There is worse news than becoming yesterday’s news, as long as, in the course of being relatively forgotten, Scott Laughton remembers how good he can be.
“It’s tough sometimes,” he said about not yet being a Flyer. “But at the end of the day I am 21 and still learning a lot.”
At the end of every day at Development Camp spent salivating over the three defensemen the Flyers took in the first round during the last three drafts, Laughton, the center they took in the first round in 2012, has moved one day closer to being pretty much what the scouting community always said he was going to be: A gritty and competitive guy who will play in the NHL.
“That was the biggest part of my game coming up from junior,” Laughton said. “I was always known as defense first.
“When I got drafted here a lot of people said, ‘He is a defensive center, doesn’t put up a lot of numbers.’ I think I proved in my last year of junior that I can be an offensive guy too, but defense was always first to me. That’s what I am going to have to do this year to try and earn a spot, be a good, reliable guy.”
You can always rely on some guys who critique the guys trying to make it to the NHL to start the clock running too early. If a first-round pick doesn’t make it fast, it will be suspected he’s never going to make it at all.
That 2012 draft, when Laughton went 20th overall, wasn’t especially loaded, leaving little reason to believe the Flyers were going to hit a home run, only draft a character player who, in due time, would play for them.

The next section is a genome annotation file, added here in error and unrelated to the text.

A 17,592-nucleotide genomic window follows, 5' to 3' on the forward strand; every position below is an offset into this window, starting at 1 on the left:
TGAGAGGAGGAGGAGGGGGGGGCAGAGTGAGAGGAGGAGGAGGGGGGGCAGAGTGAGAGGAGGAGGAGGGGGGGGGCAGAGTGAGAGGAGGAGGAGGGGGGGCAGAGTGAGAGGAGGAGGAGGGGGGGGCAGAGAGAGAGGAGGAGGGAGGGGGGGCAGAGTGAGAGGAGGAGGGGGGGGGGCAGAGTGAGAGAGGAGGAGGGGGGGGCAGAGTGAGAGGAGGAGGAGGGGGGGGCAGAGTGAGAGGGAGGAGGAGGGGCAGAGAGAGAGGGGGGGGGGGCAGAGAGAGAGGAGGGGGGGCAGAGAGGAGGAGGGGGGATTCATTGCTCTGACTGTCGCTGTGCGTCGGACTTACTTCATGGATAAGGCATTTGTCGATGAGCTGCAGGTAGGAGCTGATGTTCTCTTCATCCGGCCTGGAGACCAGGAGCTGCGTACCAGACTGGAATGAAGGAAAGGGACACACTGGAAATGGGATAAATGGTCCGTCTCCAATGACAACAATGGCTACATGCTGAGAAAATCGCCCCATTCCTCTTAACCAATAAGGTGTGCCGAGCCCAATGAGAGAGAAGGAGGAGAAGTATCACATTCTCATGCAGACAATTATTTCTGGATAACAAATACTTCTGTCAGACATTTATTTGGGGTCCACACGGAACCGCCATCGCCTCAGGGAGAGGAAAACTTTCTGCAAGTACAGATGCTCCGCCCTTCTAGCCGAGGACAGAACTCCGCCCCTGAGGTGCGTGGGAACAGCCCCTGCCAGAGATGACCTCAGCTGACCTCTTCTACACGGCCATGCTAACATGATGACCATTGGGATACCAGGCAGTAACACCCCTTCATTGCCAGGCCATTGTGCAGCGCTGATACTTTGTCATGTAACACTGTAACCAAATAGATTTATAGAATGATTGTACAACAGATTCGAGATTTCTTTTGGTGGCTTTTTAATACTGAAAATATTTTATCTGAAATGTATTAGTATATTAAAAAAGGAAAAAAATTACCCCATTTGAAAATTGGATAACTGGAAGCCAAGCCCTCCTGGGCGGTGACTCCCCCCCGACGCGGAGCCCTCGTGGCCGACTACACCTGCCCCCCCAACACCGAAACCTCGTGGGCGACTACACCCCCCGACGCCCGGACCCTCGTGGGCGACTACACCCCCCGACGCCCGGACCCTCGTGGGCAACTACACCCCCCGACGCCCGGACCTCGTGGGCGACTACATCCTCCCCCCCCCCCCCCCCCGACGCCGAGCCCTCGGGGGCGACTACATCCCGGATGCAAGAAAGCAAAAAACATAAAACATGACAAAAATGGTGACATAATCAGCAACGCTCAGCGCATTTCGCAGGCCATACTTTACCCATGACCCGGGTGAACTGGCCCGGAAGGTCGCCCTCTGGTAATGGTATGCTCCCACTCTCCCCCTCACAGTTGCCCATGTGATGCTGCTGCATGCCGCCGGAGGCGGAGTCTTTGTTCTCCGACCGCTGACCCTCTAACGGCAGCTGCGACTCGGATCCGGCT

The organization had little intention of doing anything other than having Laughton spend the 2014-15 season with the Phantoms, then have him to camp this fall with a chance to break in. Laughton started and ended well at Lehigh Valley. But when injuries forced his recall, he struggled in 31 games with the Flyers, scoring only six points until taking a shoulder to the shoulder and head from Washington’s Matt Niskanen on January 14 and missing seven games with a concussion.
Two games after he was healthy enough to play, the kid was sent back to Allentown, where he struggled some more before only in the last two weeks getting his legs back.
“Six points in 31 games isn’t going to cut it,” said Laughton, but that said, he needs to be cut a break. Nobody exactly said he had the playmaking skills to be the next Steve Yzerman. Laughton’s strengths, a hard shot off a quick release, strong work along the walls, and drive to the net, may eventually make him a winger. Either way, an irreproachable work ethic should get him to the NHL.
How soon? Depends on what position Brayden Schenn plays, Depends on how well Sam Gagner, so far the only forward veteran forward acquired in the offseason, does. Also depends in general how new coach Dave Hakstol wants to play it.
But it will not depend upon how hard Laughton works. That’s always been a given, making him the captain of Canada’s 2014 World Junior Tournament team, and attitude always remains a gift that keeps on giving a high pick a chance. Mostly what Laughton has going for him is an understanding of what its going to take not just to get here, but to stay here.
“I am ready to be an NHL player and be a reliable one,” he said. “I am excited to come to camp and prove that I belong here.”
“I definitely want be here to start the year. But if I am playing and learning in the minors then that’s what it takes. I don’t want to play for five years and be out of the league. I want to be a reliable guy for 10-15 years.”